ByteDance, the company that owns popular social media app TikTok, is attempting to separate itself from its Chinese operations, as a probe of the company is ongoing, according to a report by CNBC.
The Committee on Foreign Investment in the United States (CFIUS) is investigating what the Chinese company is doing with the personal data it has on millions of U.S. teenagers. ByteDance wants to assure CFIUS that U.S. data is stored in country, and not accessible by Chinese authorities.
The organization is also investigating the $1 billion acquisition of Musical.ly, which helped TikTok’s meteoric rise. Even before the probe began, ByteDance started to separate TikTok, so that staff could focus more on it.
The Chinese version of TikTok is called Douyin, and ByteDance separated the American version's marketing, legal and product and development teams in Q3 of this year. The company also hired outside consultants to test the integrity of the stored data to make sure it couldn’t be compromised.
The company also has plans for a data management team in Mountain View, California. The team will ascertain if engineers based in China will have access to the app’s database. ByteDance also plans on hiring engineers in the U.S. to lessen the company’s reliance on China.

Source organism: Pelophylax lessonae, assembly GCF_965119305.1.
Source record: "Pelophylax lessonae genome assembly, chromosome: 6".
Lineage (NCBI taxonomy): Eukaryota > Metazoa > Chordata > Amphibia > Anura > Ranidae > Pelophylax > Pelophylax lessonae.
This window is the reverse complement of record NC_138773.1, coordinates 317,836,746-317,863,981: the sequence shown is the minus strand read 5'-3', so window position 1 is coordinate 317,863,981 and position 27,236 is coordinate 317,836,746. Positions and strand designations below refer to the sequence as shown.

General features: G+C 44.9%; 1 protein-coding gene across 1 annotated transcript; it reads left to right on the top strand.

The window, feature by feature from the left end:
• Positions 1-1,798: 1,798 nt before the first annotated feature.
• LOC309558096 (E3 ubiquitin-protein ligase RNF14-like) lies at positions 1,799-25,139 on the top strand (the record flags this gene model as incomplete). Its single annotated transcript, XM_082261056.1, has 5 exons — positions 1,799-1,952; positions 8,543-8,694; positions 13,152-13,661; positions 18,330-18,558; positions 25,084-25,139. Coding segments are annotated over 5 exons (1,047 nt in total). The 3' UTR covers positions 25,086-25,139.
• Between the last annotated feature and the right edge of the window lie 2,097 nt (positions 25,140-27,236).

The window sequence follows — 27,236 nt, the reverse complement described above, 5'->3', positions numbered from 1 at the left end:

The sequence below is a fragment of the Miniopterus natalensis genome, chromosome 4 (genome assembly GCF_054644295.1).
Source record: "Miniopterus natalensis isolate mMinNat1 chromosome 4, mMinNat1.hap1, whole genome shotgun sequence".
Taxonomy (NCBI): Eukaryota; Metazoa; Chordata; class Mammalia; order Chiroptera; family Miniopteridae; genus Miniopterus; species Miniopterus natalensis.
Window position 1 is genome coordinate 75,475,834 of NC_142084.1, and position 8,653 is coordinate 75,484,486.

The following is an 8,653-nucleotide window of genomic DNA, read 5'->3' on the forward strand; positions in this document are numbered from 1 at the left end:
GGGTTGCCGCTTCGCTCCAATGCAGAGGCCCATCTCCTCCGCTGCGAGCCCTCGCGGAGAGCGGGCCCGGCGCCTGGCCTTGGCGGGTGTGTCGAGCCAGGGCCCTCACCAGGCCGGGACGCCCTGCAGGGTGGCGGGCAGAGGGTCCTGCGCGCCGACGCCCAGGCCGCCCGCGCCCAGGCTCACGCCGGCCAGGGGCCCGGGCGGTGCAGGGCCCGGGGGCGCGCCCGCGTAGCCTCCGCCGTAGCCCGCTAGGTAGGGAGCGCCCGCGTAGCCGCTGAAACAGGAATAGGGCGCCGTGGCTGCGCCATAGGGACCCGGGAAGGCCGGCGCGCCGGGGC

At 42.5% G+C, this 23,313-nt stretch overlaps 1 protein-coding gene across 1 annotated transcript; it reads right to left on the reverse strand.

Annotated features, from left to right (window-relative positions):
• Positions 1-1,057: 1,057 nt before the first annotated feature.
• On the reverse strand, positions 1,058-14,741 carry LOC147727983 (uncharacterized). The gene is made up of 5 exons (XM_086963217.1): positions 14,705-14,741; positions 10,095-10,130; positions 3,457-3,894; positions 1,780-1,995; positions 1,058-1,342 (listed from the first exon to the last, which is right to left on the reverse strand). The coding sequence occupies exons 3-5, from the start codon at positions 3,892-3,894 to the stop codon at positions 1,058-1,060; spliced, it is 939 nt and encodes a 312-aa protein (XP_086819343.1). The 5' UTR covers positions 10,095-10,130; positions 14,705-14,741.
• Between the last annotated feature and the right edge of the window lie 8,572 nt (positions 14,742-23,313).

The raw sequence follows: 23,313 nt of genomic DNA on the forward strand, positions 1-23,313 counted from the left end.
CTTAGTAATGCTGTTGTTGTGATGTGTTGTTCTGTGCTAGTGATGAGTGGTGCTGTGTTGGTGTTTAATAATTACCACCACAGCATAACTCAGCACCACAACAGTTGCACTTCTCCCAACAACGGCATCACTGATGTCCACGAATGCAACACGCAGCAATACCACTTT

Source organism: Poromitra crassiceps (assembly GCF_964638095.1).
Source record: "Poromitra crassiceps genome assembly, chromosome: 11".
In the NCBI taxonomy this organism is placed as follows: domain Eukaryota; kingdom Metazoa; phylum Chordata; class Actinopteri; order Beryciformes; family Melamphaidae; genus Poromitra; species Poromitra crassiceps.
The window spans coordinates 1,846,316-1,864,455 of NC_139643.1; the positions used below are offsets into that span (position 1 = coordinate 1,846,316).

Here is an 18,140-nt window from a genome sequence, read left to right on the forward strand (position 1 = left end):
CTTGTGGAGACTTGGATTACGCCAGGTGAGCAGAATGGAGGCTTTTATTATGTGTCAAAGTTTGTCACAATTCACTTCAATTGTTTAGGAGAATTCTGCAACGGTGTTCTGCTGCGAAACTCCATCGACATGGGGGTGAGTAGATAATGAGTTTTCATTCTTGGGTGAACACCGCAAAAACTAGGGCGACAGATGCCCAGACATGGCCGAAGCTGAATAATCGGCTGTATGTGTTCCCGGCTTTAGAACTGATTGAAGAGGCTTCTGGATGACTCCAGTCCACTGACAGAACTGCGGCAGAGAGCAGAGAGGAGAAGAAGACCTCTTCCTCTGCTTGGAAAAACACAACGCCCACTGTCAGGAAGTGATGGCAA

Nevena Simidjiyska, a partner at law firm Fox Rothschild, who advises companies on CFIUS reviews, said the moves are necessary if it wants to appease the regulators.
“Shifting a company’s operations away from China, geographically and technically, can give CFIUS more comfort that the company is really independent of its Chinese owner and the Chinese government,” she said.
TikTok has a staff of about 400 in the U.S., which is up from 20 when it acquired Musical.ly. There are about 50,000 ByteDance employees all around the world. The probe is mostly focused on data, but the app has been criticized for censoring content in China.